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Reasons to Run

Thursday, November 08, 2012

By Jon Ritchings, Jr.

It's three months post-op for me and I'm starting to run. I don't run far—maybe 500 or 600 feet before my lungs feel like they are about to explode and my knees are screaming for me to stop. I'm out there, though, and I'm doing it and I'm getting a little better at it every day.

People now ask me, why? It's so hard on your body and you’re gasping for breath. Especially with a heart condition. For me, there are three reasons:

  1. I spent the last ten years in heart failure. When it began I went from almost no symptoms to being too sick to have surgery. I used walking to battle back from a point where they thought my only option would be a transplant. I know it's not running, but I was moving at my maximum speed for that time. I don't have that problem anymore because I was able to get well enough to have surgery to repair my heart.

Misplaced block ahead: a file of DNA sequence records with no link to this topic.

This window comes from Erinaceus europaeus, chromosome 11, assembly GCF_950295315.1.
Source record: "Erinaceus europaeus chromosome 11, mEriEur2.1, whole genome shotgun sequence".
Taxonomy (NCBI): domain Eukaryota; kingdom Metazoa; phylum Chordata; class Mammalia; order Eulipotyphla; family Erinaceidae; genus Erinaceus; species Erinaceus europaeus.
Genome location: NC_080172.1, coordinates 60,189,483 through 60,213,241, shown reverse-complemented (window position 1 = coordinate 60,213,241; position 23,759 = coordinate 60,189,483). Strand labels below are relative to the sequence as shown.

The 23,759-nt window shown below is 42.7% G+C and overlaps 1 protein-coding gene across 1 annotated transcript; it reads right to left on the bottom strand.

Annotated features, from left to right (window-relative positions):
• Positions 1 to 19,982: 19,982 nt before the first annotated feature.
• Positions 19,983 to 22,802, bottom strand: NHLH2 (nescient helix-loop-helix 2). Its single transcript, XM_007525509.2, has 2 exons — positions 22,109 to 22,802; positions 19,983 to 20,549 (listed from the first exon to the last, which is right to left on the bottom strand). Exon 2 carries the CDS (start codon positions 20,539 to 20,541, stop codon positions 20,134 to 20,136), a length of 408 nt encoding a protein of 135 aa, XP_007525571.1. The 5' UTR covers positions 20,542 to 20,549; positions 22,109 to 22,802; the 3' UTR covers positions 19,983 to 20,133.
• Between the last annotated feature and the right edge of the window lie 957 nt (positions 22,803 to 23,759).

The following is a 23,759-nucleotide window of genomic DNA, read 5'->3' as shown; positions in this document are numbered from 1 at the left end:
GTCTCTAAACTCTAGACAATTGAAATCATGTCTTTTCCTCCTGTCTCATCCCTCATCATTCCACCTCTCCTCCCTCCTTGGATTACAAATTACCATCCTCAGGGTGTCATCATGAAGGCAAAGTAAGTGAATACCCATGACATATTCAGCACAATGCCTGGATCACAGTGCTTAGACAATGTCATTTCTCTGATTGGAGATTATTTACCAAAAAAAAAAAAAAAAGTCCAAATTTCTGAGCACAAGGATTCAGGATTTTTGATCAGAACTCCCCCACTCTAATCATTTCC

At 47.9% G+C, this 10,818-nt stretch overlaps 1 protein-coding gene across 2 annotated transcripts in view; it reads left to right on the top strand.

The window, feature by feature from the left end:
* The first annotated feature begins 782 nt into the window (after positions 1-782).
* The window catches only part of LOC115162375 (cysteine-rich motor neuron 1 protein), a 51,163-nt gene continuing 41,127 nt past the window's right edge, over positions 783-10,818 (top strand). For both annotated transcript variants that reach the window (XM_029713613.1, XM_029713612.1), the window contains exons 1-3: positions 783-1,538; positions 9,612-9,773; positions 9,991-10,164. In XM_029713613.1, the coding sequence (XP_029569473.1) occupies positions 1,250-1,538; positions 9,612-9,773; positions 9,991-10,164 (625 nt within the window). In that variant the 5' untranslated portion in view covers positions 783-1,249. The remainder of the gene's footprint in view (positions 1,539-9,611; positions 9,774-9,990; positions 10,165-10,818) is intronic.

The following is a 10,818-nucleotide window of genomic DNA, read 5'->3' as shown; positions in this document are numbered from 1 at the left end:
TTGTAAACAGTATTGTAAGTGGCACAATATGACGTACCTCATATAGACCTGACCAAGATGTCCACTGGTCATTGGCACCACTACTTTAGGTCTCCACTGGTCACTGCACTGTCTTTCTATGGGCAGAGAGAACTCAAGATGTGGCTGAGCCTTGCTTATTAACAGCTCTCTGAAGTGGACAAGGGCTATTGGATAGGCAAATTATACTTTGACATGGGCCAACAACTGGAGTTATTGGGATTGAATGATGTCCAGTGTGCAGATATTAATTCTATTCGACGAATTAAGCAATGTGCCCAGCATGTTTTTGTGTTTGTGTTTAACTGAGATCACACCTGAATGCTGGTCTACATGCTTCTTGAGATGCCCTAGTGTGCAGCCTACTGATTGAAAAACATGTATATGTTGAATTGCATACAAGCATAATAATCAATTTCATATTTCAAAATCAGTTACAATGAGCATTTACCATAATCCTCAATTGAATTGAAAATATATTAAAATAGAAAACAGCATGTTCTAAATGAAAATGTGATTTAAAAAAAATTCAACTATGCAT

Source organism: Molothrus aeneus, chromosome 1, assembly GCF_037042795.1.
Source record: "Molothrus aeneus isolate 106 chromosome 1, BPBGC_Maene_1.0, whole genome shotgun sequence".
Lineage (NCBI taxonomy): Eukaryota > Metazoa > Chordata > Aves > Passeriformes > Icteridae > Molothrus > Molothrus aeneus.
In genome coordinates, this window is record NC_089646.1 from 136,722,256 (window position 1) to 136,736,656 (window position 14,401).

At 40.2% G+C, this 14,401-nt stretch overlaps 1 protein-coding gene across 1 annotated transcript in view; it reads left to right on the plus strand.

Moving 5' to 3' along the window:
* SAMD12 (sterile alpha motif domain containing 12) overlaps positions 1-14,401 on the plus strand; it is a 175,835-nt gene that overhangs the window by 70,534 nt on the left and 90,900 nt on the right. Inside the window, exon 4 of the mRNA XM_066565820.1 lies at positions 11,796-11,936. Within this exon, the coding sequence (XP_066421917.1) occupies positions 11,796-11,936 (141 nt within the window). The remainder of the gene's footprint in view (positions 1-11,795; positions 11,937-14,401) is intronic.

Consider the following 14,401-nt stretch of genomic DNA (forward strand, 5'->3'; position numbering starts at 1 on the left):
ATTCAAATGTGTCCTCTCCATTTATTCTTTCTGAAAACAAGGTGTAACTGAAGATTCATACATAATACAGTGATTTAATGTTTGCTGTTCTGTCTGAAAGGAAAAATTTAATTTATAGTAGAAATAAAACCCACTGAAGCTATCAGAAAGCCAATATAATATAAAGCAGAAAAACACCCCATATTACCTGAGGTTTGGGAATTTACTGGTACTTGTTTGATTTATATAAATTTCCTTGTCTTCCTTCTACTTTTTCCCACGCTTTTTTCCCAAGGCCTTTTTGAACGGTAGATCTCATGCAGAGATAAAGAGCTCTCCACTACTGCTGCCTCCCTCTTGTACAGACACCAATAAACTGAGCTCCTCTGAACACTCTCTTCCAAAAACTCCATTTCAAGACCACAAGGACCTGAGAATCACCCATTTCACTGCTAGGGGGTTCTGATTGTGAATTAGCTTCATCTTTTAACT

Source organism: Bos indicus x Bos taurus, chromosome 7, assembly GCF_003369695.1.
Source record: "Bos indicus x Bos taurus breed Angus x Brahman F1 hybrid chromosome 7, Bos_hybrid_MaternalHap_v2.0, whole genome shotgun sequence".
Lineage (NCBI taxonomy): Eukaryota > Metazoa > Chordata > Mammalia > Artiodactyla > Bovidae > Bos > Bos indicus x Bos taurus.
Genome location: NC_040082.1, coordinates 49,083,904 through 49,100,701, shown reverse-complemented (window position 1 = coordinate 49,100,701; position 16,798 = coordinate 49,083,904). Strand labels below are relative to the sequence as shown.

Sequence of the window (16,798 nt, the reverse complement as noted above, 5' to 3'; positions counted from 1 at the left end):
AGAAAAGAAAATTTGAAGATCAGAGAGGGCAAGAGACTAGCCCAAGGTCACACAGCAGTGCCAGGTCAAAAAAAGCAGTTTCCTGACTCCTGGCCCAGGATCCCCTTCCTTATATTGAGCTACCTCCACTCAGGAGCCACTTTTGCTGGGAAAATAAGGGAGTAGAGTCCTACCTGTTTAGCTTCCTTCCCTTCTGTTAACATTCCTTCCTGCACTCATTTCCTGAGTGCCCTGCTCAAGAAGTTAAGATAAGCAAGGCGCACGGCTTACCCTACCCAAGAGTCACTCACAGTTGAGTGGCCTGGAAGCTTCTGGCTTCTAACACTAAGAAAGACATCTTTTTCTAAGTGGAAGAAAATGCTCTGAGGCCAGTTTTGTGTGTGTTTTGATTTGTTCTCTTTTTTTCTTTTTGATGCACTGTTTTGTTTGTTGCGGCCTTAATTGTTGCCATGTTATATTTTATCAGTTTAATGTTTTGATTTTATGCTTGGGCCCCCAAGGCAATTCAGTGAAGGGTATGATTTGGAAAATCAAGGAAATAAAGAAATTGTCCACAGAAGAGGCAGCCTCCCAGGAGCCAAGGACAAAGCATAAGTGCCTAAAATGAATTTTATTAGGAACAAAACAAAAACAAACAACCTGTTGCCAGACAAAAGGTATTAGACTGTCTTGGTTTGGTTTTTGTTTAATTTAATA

2. I'm 41. I went almost 41 years without a pulmonary valve. I made it to 30 without any symptoms or signs of problems from it. When I did show problems I confounded doctors by doing things they didn't think were possible. I attribute that to my love for exercise. Throughout my twenties I would spend six days a week in the gym. I would spend 45 minutes lifting weights and run 6-7 miles. I was in great physical shape and I truly believe that my exercise habit kept the symptoms at bay longer than normal. When my symptoms did appear, they did not affect my ability to lead as normal a life as I had already been leading—I believe this was because I started in good physical condition.
  3. The last reason is the simplest of all of them. Because, I can. And with hard work (and after first making sure it’s OK with your ACHD cardiologist), maybe you could too.

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The opinions expressed by ACHA bloggers and those providing comments on the ACHA Blog are theirs alone, and do not reflect the opinions of the Adult Congenital Heart Association or any employee thereof. ACHA is not responsible for the accuracy of any of the information supplied by the ACHA bloggers.

The contents of this blog are presented for informational purposes only, and should not be substituted for professional advice. Always consult your physicians with your questions and concerns.

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